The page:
The Sundance people also happened to have a very particular biology, and they all share the same personality.
The Euro Maspro was kickstarted in order to replicate the Sundance’s technology and biology. It involved breeding the Lospass hyenas for silver eyes, and using a batch of smuggled children (Shelter Children) as models to create various batches of stock bodies.
Eleven of these children would eventually run away from the Shelter. One of those eleven children, who were not native of the island, was Step Sding.
At the end of the game ELBOW, having achieved its goal, disbands.
The original Step Sding is living in France. By the end of FSR, Sumio Mondo’s mission is to pass on his memories (that is to say. The final remnants of the Sundance tribe’s history & way of life.) to Step Sding, the final seed.
I have reasons to believe that Emir Parkreiner was originally meant to be Step Sding, which are not limited to their physical resemblance.
In the Hand in Killer7 handbook, the original Killer7 murders (As in, the killing of the Smith Syndicate) are said to have happened in France, at the hands of Emir Parkreiner.
S: REPORT #19 [APPEN-JAC-S]
The so-called “Smith Syndicate Incident” is filed with the number A-00001 in
the Killer7-related data.
Whether by chance or by fate, the men and women who shared the last name
“Smith” were gathered in a cheap hotel, in the south of France, and they were
all murdered. It’s obvious who killed them: Emir Parkreiner, also known as
“the Bloody Heartland.” He was a peerless murderer, who slew 300 people in the
U.S. and Europe. Even though these murders happened fifteen years ago, Park-
reiner still has not been apprehended.
(The dates clearly do not match up, but my purpose is not to connect the two games directly. I already explained how that is impossible. What I am trying to point out, is how in the original build of the game, there likely was a connection.)
So both Step and Emir, were stationed in France and looked quite similar.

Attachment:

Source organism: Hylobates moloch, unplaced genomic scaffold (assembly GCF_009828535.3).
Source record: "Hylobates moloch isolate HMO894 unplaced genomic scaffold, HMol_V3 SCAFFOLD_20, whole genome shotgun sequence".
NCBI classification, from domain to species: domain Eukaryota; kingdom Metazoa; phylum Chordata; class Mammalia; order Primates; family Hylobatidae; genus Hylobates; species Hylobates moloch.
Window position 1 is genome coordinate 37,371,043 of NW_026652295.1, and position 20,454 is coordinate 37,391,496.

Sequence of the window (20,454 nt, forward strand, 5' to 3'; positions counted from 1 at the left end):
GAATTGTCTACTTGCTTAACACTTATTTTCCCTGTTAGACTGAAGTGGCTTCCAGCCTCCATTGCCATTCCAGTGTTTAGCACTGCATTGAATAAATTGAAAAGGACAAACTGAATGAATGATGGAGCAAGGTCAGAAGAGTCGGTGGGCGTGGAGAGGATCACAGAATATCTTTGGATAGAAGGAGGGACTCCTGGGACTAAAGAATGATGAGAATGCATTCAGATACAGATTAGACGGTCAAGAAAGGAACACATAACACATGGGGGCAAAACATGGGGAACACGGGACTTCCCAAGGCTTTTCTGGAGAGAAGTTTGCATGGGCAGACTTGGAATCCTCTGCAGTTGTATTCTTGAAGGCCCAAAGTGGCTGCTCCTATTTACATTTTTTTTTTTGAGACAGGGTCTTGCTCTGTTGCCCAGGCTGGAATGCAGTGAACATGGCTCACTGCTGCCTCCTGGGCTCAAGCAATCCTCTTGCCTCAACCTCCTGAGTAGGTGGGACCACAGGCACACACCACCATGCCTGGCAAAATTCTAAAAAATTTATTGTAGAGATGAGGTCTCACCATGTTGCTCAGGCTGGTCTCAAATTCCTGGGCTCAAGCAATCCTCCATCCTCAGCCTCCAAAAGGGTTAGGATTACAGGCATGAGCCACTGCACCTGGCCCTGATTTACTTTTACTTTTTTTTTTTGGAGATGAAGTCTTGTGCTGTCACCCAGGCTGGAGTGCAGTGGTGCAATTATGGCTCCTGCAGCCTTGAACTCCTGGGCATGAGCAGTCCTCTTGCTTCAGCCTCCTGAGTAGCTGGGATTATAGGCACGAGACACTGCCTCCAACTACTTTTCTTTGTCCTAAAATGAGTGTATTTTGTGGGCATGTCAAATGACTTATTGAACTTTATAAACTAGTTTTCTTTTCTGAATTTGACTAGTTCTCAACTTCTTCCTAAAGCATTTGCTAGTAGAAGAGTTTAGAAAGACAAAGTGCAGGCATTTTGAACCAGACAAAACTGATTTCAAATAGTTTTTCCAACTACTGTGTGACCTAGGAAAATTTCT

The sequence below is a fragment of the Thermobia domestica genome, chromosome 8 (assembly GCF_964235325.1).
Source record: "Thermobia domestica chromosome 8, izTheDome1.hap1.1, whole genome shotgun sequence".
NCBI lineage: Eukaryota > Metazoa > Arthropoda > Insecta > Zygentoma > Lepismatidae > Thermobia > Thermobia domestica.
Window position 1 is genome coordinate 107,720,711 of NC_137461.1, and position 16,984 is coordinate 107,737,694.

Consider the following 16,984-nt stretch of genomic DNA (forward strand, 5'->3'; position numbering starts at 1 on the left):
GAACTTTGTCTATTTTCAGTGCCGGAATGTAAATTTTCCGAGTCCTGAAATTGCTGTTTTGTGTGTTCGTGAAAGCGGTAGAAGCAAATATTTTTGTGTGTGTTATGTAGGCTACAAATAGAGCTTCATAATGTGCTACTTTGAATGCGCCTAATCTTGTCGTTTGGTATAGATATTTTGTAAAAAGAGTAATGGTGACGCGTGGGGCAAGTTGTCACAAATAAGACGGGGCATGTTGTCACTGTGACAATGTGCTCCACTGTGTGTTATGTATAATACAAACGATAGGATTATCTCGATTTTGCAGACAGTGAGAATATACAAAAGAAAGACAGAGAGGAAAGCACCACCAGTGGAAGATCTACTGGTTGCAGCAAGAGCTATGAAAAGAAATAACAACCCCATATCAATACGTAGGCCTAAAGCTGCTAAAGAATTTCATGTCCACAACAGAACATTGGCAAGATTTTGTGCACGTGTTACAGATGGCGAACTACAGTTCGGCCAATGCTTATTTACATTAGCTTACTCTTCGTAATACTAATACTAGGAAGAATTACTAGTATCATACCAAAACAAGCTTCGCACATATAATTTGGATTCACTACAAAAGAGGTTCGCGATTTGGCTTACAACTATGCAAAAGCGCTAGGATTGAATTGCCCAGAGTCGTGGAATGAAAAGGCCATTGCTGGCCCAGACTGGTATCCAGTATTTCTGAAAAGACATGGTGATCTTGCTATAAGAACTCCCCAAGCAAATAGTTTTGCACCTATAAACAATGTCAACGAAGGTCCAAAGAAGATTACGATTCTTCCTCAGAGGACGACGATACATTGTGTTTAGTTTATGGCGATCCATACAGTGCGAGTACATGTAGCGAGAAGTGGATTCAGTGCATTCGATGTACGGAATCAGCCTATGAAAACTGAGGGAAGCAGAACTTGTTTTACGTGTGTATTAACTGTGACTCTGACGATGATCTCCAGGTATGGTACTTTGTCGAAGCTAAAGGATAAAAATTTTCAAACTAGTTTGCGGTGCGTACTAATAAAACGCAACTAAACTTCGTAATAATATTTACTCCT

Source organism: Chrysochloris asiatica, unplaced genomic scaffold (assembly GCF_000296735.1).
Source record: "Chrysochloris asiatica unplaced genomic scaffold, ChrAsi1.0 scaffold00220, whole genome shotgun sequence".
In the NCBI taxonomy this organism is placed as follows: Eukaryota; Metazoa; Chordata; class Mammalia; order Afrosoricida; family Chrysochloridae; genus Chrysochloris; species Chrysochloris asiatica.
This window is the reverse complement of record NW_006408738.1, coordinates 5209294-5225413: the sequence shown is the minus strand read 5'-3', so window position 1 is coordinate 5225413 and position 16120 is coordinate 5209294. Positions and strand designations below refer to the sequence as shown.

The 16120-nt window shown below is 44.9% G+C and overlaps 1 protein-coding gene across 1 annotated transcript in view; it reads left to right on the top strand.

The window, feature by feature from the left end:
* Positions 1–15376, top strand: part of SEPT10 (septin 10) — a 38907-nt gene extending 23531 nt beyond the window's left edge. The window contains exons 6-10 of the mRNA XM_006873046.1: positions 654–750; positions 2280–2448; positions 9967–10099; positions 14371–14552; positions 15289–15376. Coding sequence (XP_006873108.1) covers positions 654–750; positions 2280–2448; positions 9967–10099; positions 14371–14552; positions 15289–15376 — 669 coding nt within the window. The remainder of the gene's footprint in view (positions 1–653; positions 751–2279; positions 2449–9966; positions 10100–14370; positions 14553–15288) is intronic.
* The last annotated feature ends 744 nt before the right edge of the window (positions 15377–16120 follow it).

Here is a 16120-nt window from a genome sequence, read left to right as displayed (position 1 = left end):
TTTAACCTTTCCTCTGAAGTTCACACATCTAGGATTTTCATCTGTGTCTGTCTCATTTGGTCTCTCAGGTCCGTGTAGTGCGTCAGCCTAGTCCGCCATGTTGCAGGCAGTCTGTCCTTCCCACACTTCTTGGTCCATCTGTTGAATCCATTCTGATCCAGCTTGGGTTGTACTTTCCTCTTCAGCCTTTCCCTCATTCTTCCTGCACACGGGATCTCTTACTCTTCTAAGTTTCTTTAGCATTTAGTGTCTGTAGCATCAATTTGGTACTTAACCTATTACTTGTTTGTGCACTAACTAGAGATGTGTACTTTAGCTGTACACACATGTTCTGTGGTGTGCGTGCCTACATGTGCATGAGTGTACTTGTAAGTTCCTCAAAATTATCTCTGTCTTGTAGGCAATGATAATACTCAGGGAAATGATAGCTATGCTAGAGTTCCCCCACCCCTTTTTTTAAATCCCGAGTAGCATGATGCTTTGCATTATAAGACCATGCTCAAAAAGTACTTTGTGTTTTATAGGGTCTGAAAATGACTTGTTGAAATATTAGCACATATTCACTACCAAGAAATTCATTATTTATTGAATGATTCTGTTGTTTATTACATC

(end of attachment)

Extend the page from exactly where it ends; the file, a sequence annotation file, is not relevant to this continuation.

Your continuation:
When Garcian/Emir finally reaches the Union Hotel, he is greeted by Edo Macallister from FSR.
While in the finished game this rapresents a fan-servicing cameo and not much else. When taking into account the FSR connection, it would make perfect sense for Step to be aware of Edo. As he would be in possession of Sumio Mondo’s memories.
Edo Macallister, along with the rest of the Hotel’s staff, is eagerly awaiting Step’s return by the end of FSR. As per why that would make any sort of sense, I will link to the My thoughts on the “Time Loop” page.
Moreover, in the Japanese version of Killer7, Emir Parkreiner’s social security code is ELBOW. (Which was changed to EAGLE in the international version.)
Implying that ELBOW had something to do with creating his identity. Which would make perfect sense, considering that Step Sding was part of ELBOW’s Euro Maspro.
Emir’s awakening as the bloody heartland, also bears some distinct similarities with the awakening of Kamui within ethnic Sundances, and byproducts of the Kamui & Euro Maspro.
The mentions in the HiK7 handbook timeline of an Emir Parkreiner somehow doing crimes in the 50s. I believe to be similar in nature to the idea of Kamui Uehara. A legendary killer after whose personality the new generation of children was based on.
[ 1955 ]
The Union 7 attended a secret meeting at the Union Hotel, which was called
“the Yakumo Secret Meeting.” They were killed by a serial murderer, though
the whole incident was hushed up. The affair was called “Killer7.”
On the rooftop of the Union Hotel, Harman Smith met a dying boy with three
eyes. The boy was Emir Parkreiner.
Harman Deltahead and Kun Lan resurrected.
By that logic, the Emir Parkreiner we play as in the Killer7 game, could be nothing more than a mental clone of the original Emir Parkreiner.
One of the objectives of the Maspro project in the Silver Case & FSR games, is to generate mental clones of Format Kamui / Kamui Uehara. Which would include Step Sding, as a victim of the Euro Maspro project.
Through the course of FSR, a stock body of Step Sding (not the original Step), blows himself up as a human bomb.
Introducing the idea that stock bodies could be used for human bombing terrorist attacks.
Now take a look at this beta trailer for Killer7.
(It should be noted that Killer7 originally began development in 2002, merely a year after the release of FSR.)
This trailer shows the heaven smile as perfectly normal looking human beings, that seem to be controlled remotely. Wouldn’t that be a perfect usage, for Euro Maspro stock bodies?